Modeling statin myopathy in a human skeletal muscle microphysiological system.

TitleModeling statin myopathy in a human skeletal muscle microphysiological system.
Publication TypeJournal Article
Year of Publication2020
AuthorsA Ananthakumar, Y Liu, CE Fernandez, GA Truskey, and D Voora
JournalPlos One
Start Pagee0242422
Date Published01/2020

Statins are used to lower cholesterol and prevent cardiovascular disease. Musculoskeletal side effects known as statin associated musculoskeletal symptoms (SAMS), are reported in up to 10% of statin users, necessitating statin therapy interruption and increasing cardiovascular disease risk. We tested the hypothesis that, when exposed to statins ex vivo, engineered human skeletal myobundles derived from individuals with (n = 10) or without (n = 14) SAMS and elevated creatine-kinase levels exhibit statin-dependent muscle defects. Myoblasts were derived from muscle biopsies of individuals (median age range of 62-64) with hyperlipidemia with (n = 10) or without (n = 14) SAMS. Myobundles formed from myoblasts were cultured with growth media for 4 days, low amino acid differentiation media for 4 days, then dosed with 0 and 5μM of statins for 5 days. Tetanus forces were subsequently measured. To model the change of tetanus forces among clinical covariates, a mixed effect model with fixed effects being donor type, statin concentration, statin type and their two way interactions (donor type*statin concentration and donor type* statin type) and the random effect being subject ID was applied. The results indicate that statin exposure significantly contributed to decrease in force (P<0.001) and the variability in data (R2C [R square conditional] = 0.62). We found no significant differences in force between myobundles from patients with/without SAMS, many of whom had chronic diseases. Immunofluorescence quantification revealed a positive correlation between the number of straited muscle fibers and tetanus force (R2 = 0.81,P = 0.015) and negative correlation between number of fragmented muscle fibers and tetanus force (R2 = 0.482,P = 0.051) with no differences between donors with or without SAMS. There is also a correlation between statin exposure and presence of striated fibers (R2 = 0.833, P = 0.047). In patient-derived myobundles, statin exposure results in myotoxicity disrupting SAA organization and reducing force. We were unable to identify differences in ex vivo statin myotoxicity in this system. The results suggest that it is unlikely that there is inherent susceptibility to or persistent effects of statin myopathy using patient-derived myobundles.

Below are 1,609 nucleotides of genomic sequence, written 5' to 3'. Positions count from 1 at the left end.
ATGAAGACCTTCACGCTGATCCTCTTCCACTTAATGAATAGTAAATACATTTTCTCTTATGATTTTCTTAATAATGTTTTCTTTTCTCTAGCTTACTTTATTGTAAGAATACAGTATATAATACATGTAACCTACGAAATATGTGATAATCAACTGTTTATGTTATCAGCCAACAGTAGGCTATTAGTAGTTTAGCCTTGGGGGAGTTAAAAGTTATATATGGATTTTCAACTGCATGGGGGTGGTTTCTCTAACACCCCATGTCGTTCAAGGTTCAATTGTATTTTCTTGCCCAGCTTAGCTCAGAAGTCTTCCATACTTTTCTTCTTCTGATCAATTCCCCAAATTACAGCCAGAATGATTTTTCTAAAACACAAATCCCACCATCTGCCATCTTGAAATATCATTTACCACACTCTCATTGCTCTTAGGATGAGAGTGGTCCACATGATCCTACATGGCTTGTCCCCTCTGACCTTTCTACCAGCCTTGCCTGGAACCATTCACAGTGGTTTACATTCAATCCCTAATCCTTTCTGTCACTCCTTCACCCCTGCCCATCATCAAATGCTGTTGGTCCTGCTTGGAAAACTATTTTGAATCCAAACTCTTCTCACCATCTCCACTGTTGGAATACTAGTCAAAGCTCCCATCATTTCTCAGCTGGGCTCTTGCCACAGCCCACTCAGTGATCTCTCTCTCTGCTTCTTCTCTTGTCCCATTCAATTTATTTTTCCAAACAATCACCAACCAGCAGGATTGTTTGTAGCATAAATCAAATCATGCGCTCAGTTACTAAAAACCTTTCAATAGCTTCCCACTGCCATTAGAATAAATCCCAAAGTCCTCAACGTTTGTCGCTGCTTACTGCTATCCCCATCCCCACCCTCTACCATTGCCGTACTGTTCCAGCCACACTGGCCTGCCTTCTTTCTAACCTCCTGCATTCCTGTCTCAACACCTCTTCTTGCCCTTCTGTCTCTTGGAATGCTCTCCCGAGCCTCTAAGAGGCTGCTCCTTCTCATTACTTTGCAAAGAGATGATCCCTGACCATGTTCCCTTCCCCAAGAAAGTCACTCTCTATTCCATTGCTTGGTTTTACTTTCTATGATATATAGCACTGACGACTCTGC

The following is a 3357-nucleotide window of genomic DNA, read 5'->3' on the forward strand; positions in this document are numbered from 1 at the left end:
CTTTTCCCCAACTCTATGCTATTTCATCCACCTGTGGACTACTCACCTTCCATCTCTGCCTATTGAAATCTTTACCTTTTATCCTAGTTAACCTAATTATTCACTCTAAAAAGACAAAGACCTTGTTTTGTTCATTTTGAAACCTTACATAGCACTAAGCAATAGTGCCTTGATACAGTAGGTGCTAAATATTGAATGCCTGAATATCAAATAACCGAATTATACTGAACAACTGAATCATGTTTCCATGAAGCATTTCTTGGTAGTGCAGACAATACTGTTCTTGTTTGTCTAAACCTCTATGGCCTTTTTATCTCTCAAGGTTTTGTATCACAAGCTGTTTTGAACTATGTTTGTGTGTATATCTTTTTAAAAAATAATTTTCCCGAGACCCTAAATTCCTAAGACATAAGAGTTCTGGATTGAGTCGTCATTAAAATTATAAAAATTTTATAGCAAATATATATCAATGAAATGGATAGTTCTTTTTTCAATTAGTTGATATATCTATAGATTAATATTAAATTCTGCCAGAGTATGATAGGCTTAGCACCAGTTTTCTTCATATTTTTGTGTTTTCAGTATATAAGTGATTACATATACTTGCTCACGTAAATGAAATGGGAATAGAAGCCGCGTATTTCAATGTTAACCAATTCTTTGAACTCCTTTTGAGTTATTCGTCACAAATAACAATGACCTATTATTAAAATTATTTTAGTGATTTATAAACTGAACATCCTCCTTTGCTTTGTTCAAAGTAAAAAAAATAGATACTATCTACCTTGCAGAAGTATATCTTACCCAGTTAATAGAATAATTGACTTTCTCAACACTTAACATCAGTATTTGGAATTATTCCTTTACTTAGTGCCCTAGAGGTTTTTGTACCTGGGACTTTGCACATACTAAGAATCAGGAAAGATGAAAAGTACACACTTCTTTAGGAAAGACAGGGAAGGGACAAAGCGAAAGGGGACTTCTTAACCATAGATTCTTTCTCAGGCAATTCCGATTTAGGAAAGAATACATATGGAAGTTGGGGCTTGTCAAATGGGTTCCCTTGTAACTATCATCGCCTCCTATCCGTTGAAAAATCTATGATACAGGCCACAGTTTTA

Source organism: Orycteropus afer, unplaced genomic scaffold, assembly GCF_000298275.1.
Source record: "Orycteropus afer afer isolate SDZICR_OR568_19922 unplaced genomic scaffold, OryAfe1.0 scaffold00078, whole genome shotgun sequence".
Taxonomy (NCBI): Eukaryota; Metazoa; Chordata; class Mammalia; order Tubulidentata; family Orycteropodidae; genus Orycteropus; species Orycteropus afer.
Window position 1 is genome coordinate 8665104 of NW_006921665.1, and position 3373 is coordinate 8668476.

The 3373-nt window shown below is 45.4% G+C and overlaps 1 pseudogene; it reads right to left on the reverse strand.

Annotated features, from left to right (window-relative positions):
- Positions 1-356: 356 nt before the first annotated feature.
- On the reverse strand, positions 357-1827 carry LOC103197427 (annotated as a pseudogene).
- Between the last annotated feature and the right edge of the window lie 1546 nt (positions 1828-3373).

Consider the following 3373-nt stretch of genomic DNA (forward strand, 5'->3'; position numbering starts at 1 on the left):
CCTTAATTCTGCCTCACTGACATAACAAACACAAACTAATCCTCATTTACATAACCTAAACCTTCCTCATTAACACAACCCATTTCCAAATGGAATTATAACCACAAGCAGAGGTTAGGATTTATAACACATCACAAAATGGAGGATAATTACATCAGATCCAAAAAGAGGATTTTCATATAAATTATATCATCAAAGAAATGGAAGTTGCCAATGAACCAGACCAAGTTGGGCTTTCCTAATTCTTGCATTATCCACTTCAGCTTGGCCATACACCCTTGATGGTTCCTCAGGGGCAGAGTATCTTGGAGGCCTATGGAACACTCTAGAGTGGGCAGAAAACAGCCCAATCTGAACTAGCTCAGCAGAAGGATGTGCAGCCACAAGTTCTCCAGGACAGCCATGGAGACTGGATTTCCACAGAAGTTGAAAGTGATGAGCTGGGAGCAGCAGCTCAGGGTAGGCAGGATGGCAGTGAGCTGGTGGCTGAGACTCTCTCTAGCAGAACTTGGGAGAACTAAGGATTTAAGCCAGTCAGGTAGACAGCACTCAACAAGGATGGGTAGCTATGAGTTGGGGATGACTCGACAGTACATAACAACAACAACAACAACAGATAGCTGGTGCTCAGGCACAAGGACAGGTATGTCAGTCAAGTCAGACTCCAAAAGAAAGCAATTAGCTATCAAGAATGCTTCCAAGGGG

Short TitlePlos One